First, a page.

FOCUS IRELAND WELCOMES 2% DROP IN NUMBERS HOMELESS BUT WARNS THERE’S BEEN 14% RISE IN THE LAST YEAR
Focus Ireland has said that it is positive news that new Government figures issued today for December 2018 show a 2% drop in the number of people homeless in Ireland .
However, the charity warned that the long-term trend shows a continued deepening of the crisis as the number of people homeless has shot up by 14% in the last year. The figures jumped from 8,587 in Dec 2017 to 9,753 in Dec 2018.
Focus Ireland CEO Pat Dennigan said:
“Any monthly drop in the numbers is good news as it means less families and children suffering the trauma of being homeless. However, while we don’t want to be negative, we do have to be realistic and the figures clearly show that there was a 14% rise in the number of people homeless last year. Last year was the worst year ever for homelessness as more men, women and children were homelessness and more of them were homeless for longer than ever before. It is also heart-breaking to think that the number of children homeless has gone up by 16% in the last year.”
Focus Ireland said that each year there is normally a seasonal drop in the number of people who are homeless in December and then a spike in the numbers in the January or February figures. This is due to a number of reasons such as extended family taking in people over Christmas but the situation is not sustainable and the families return to homeless accommodation after a short period. The charity said it regrettably expects to see a return to the rising pattern in January & February.
Mr. Dennigan added:
“These figures clearly show that the Government Rebuilding Ireland strategy is failing to get to grips with the crisis. Focus Ireland firmly believes that the Government must act to take the decisions it has shied away from for several years. This includes actively building social housing, taxing those who hoard building land and better protecting the rights of tenants facing eviction. We also need the Government to set a cast-iron deadline that no family or individuals should be homeless for longer than six months and to put a specific family homelessness strategy in place to deal more effectively with this deepening crisis.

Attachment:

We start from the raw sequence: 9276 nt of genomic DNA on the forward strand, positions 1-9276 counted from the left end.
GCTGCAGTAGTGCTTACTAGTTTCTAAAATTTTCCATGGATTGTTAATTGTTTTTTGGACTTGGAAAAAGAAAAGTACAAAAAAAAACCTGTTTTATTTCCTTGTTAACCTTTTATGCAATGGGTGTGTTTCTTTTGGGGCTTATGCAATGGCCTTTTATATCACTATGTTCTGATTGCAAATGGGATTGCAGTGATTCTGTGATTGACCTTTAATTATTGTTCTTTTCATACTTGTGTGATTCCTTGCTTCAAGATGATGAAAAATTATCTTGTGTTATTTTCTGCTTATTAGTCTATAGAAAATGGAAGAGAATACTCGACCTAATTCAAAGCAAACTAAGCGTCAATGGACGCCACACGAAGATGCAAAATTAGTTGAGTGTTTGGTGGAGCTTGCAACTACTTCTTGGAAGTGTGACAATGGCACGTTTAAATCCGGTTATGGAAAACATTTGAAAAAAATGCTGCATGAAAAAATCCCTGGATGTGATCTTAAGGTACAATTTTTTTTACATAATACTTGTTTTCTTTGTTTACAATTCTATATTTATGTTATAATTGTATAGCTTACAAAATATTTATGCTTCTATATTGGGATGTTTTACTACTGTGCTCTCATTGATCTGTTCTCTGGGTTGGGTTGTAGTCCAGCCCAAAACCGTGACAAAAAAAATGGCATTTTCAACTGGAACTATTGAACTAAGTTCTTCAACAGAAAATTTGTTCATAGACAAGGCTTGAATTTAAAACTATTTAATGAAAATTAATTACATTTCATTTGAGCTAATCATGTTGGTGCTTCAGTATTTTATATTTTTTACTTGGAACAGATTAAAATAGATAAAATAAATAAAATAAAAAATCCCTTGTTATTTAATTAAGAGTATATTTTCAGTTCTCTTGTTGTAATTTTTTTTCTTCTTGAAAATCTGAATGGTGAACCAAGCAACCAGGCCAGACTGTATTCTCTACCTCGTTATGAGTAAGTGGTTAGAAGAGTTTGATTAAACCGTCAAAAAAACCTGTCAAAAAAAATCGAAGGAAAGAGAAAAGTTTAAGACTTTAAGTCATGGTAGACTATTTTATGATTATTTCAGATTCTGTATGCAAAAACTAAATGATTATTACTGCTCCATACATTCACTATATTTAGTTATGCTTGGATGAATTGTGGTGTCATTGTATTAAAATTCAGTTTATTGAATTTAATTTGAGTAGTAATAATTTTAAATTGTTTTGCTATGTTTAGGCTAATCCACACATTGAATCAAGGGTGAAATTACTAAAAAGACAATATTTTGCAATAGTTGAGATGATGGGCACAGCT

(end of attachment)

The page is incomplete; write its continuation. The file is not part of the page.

“There was positive news as Focus Ireland has managed to help over 400 families to secure a home and leave homelessness behind last year. This was achieved by the combined hard work of staff in Focus Ireland in partnership with the State and through the great support of our donors and supporters. We also now provide nearly 1,200 homes across the country. This work shows it is possible to end homelessness but much more needs to be done this year.”
Meanwhile, Focus Ireland said that its own figures for the numbers of families becoming newly homeless each month in Dublin showed a similar pattern – as 50 families became newly homeless in Dublin in December compared to 96 in November. However, while the figure of 50 families becoming homeless was the lowest in recent months, it is still the second highest December figure ever recorded.
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Across Ireland 2018 proved to be an even more difficult year for those experiencing homelessness. While a significant number of individuals and families were supported to move on from homelessness, there were a number of challenges that has meant homelessness increased again last year to new record highs. These have included:
- A reduction in allocations by some Local Authorities.
• The continuing housing crisis has led to increasing tightening of the private rental market. This has made it even more difficult to secure rental accommodation for people to move on from homelessness.
• The number of families entering homelessness increased. In the Dublin Region where we have had the most comprehensive data, the number of families entering homelessness has shown to have increased for the 6th year in a row.
• While the majority of those in emergency accommodation are in the Dublin Region (67%), 2018 has seen homelessness and in particular family homelessness in the rest of Ireland grow to unprecedented levels.